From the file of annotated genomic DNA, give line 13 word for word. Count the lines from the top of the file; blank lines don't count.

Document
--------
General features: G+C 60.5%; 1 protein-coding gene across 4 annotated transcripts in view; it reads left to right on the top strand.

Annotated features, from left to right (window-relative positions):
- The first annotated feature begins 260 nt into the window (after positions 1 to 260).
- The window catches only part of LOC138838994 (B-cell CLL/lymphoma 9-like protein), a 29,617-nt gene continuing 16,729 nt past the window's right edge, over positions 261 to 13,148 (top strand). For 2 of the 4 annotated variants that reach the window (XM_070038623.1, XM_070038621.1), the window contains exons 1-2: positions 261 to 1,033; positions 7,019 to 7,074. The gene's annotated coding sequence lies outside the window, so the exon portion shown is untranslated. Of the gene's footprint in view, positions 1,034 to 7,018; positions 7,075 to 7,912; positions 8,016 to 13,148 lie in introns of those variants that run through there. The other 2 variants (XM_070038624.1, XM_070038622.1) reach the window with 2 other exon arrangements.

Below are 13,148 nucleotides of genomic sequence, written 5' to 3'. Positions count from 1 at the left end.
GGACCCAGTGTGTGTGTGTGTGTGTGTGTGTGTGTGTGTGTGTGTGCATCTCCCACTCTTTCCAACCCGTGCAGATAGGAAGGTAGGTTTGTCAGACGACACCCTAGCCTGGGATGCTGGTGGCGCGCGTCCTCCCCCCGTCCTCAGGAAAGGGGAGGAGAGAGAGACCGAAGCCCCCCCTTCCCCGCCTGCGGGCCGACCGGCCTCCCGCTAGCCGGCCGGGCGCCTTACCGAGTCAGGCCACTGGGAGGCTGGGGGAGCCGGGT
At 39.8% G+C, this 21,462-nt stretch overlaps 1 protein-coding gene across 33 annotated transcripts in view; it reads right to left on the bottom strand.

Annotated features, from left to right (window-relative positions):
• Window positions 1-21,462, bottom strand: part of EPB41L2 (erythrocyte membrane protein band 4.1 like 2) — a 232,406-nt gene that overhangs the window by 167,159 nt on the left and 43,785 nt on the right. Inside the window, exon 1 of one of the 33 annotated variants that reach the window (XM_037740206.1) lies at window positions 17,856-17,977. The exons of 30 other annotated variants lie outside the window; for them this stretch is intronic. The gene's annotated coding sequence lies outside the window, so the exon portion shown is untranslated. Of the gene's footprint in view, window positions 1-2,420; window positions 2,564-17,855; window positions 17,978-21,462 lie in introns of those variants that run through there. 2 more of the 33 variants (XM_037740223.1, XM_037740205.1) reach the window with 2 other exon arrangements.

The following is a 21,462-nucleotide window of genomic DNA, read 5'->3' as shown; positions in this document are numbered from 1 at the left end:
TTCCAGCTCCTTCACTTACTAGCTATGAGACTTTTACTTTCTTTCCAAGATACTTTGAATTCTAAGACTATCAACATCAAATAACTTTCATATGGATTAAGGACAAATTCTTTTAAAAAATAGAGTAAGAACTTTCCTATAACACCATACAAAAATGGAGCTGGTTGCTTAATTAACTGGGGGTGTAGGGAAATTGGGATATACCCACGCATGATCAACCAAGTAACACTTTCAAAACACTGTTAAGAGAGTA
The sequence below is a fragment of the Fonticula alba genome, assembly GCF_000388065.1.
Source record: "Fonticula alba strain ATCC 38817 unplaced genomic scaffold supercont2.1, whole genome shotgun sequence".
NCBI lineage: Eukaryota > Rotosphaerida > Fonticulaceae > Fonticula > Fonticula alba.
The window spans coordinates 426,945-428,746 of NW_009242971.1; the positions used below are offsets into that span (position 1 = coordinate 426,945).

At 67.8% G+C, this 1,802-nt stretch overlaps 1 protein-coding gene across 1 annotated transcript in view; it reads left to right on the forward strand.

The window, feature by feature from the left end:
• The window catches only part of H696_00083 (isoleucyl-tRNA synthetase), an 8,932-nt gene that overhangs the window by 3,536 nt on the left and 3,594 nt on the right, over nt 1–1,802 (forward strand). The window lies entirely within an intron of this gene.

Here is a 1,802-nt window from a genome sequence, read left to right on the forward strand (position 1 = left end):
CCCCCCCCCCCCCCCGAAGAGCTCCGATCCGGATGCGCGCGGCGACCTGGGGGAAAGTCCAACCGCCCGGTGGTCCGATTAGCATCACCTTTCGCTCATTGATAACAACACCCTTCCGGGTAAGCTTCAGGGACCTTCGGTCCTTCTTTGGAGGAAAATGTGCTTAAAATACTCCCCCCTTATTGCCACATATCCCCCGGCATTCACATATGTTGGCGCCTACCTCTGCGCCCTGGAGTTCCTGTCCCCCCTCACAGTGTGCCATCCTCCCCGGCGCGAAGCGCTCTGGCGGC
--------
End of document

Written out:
Source record: "Fonticula alba strain ATCC 38817 unplaced genomic scaffold supercont2.1, whole genome shotgun sequence".